FIU’s 4-8 2014 record quadrupled the number of victories 2013 while failing the team goal of going to a bowl and winning it. The Panthers have restructured their goals for this season.
“We want to go undefeated, win a bowl game, get to that Conference USA championship game and win it,” sophomore running back Alex Gardner said without hesitation.
“You can’t get there until you think about it and talk about it,” FIU head coach Ron Turner said. “We didn’t talk about it last year. We’ll see if we’re in position to do it. But I want it on the radar.”
As it should be. Three years doesn’t have to be the charm for a Conference USA title. It’s the latter stages of transition, however, the last breaths that can be spent blaming or giving credit to the previous administration for the table-setting. What happens now goes on the current administration’s account.
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This is Ron Turner’s football program. Predecessor Mario Cristobal’s staff recruited or did most of the recruiting for several starters, including preseason all-conference selections, senior defensive end Michael Wakefield; senior defensive end Denzell Perine; fifth-year senior cornerback Richard Leonard, the Conference USA Preseason Defensive Player of the Year; junior guard Jordan Budwig, out for the season with a shoulder injury; and junior tight end Jonnu Smith.
But Turner’s staffs either had to bring those recruits down the stretch to Signing Day. In the case of the seniors, this staff has coached them longer than the previous staff. The freshmen, sophomores and transfers, including starters such as quarterback Alex McGough, running backs Gardner and Anthon Samuel; wide receiver Thomas Owens; linebacker Anthony Wint; and defensive tackle Imarjaye Albury are Turner people.
So, the time is now.
Southern Mississippi coach Todd Monken talked about this at Conference USA Media Day in July. Southern Miss under Monken traced a similar picture in progress to FIU under Turner – 1-11 in 2013 (FIU’s one win was against Southern Miss), then 3-9 last year.
“It’s time to get it done now,” Monken said. “There’s steps to every program as far as where you want to get. For Marshall, that [next] step for them isn’t to get to a bowl game. For us it is. For FIU or FAU, it’s to go to a bowl game. The next step is to win [your division]. Now that step can occur in the same season, but it starts with we’re in a bowl game. That means we’re in the top half of Division I.”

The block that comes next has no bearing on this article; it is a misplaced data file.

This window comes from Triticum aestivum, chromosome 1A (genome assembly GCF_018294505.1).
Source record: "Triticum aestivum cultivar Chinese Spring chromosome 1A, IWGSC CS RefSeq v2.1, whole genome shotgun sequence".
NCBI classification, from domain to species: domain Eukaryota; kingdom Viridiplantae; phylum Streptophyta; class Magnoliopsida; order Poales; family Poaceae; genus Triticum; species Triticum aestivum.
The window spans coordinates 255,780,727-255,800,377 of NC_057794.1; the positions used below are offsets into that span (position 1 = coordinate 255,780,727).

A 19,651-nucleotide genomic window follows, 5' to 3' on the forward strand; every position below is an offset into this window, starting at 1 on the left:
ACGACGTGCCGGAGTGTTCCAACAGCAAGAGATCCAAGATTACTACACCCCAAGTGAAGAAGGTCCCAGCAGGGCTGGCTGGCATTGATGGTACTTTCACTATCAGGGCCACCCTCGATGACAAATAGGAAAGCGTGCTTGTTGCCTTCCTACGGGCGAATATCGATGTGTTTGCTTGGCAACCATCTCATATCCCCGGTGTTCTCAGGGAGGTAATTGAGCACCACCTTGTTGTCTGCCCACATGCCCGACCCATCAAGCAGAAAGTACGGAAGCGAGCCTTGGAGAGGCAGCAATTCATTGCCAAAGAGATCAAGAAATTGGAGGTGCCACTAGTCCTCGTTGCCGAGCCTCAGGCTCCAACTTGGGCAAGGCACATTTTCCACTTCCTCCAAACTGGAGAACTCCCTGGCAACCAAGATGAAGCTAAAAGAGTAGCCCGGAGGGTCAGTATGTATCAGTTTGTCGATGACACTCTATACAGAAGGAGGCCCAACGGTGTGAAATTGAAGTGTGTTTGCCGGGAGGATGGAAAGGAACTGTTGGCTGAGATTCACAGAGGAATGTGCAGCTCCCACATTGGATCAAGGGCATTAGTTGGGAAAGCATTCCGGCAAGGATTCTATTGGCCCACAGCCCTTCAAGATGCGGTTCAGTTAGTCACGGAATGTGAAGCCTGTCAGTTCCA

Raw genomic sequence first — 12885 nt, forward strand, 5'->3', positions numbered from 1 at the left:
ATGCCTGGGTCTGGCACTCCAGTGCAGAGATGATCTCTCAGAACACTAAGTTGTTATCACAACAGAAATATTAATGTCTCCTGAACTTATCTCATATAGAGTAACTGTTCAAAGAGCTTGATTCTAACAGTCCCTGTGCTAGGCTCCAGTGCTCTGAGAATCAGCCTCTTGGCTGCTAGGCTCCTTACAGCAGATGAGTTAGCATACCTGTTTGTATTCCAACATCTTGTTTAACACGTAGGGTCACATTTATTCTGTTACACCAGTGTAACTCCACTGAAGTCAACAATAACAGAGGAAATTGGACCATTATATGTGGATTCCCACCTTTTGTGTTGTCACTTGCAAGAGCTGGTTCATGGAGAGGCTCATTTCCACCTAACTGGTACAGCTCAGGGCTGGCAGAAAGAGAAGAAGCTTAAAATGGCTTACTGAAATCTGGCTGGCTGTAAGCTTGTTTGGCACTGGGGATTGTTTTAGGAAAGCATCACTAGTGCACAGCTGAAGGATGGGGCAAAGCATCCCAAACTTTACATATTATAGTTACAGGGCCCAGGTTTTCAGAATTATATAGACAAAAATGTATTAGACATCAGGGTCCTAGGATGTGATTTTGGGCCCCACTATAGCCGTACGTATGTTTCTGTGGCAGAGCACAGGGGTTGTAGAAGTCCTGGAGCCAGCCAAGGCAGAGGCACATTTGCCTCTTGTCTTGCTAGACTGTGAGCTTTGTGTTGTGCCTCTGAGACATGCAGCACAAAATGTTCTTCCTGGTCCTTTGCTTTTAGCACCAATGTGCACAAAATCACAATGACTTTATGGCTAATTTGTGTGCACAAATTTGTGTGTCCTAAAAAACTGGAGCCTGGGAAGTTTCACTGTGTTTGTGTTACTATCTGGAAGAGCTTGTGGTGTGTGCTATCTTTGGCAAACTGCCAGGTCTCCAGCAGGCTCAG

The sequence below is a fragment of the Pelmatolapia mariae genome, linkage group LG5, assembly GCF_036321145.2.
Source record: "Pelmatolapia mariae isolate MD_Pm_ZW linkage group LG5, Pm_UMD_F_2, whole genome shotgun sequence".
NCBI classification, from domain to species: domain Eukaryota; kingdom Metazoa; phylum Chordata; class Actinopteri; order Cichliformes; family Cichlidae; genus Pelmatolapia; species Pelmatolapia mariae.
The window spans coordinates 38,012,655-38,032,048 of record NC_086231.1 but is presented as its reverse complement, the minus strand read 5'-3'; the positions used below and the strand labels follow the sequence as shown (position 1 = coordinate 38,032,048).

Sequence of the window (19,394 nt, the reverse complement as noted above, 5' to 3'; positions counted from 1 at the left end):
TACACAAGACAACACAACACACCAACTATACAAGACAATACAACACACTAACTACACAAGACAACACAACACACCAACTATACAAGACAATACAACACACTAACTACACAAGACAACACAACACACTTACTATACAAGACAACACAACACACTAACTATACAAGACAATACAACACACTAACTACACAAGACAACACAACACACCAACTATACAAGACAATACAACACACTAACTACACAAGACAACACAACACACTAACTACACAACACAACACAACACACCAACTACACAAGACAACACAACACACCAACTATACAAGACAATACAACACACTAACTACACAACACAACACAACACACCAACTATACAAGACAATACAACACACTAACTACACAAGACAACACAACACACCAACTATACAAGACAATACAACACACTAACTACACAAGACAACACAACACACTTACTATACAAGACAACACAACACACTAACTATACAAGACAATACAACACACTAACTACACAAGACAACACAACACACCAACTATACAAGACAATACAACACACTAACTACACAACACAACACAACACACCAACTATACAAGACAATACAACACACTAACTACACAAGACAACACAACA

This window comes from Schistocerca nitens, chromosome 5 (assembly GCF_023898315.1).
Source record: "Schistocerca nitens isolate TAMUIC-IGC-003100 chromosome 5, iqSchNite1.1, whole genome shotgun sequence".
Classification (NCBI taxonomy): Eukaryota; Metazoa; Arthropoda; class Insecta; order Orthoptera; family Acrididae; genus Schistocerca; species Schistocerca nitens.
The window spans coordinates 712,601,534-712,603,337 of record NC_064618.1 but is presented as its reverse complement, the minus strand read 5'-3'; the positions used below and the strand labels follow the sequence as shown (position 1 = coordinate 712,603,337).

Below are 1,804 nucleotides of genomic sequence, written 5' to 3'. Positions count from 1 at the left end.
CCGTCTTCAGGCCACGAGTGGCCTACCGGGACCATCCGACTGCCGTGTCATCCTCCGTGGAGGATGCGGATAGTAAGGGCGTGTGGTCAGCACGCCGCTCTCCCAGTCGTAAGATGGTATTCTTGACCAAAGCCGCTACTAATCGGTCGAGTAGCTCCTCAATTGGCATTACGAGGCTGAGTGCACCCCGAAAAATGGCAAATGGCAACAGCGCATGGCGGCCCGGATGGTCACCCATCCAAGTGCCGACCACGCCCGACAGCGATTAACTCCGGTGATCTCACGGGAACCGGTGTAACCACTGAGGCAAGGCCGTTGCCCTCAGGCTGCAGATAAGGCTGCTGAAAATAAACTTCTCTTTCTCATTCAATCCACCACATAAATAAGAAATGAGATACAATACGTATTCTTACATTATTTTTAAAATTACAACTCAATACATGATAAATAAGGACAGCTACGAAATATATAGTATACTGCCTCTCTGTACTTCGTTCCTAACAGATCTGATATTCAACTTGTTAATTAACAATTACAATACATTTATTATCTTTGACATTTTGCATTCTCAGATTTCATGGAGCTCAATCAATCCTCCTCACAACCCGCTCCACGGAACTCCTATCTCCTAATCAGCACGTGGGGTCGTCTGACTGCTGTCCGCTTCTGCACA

For FIU, filling the gap between 4-8 and bonus games by growth as players, particularly experience, shouldn’t be dismissed.
FIU’s problems rested mainly with the offense. The defense’s problems with tackling, especially against big backs, count as standard in the offensive playground that is modern college-affiliated football. Nobody stops everything, and many defenses don’t stop anything. At least FIU’s defense helped the offense by getting the most fumbles and eighth-most turnovers in the nation.
But offense included enough freshmen months out of high school, you would have been forgiven for thinking the Panthers were closer to winning Class 8A in high school than the Conference USA East Division. Freshmen mistakes gave back games FIU controlled in last-second losses to Texas-San Antonio and Old Dominion. A more consistent offense doesn’t let Pitt back into the game after a safety and two big plays built an early 16-0 lead.
McGough believes he will complete passes he hesitated to throw last year. Owens believes he will get to the spot with his body in position. Sophomore speedster Dennis Turner thinks he will be able to play the game instead of having to think it and is, after an offseason with McGough.
And Turner believes now the Panthers can run his entire offense after running 50 percent last year and 15 percent in 2013.
“Everybody’s knowledge [of the offense] is better,” said Gardner, carrying a few more pounds than last year. “Everybody knows what we’re doing now. We’re running more smoothly than we did last year.”
Running back Anthon Samuel sees something else that has grown since he transferred from Bowling Green in 2013.
“The biggest change I’ve seen is brotherhood. That’s one thing we’ve been preaching this summer is brotherhood,” Samuel said. “When you look at it, everybody has talent, everybody can lift, everybody’s strong, everybody’s fast. But what really separates the teams is brotherhood. Whoever plays the closest and has the best chemistry, usually comes out with the win. That’s what we’ve emphasized.”
He recalled his senior year at Miami Monsignor Pace High when a team with linemen who “were about my size” went undefeated because, in Samuel’s view, their belief in each other.
“I know from personal experience that brotherhood and chemistry can bring you together. It doesn’t really matter about the talent.”
Turner stated, “No matter what happens, I like this team. This team cares about one another. I like these guys as people and as players.
“If we can stay healthy...”
ELEMENT OF SUCCESS: SPECIAL TEAMS
The 2013 season excepted, opposing coaches would have welcomed dramamine when kicking or punting to FIU since 2008. T.Y. Hilton and Richard Leonard, and DeAndre Jasper to a lesser extent, gave FIU points, field position and momentum with lightning legs. Don’t be surprised if Leonard gets spelled occasionally by the possible next in that line, freshman Anthony Jones.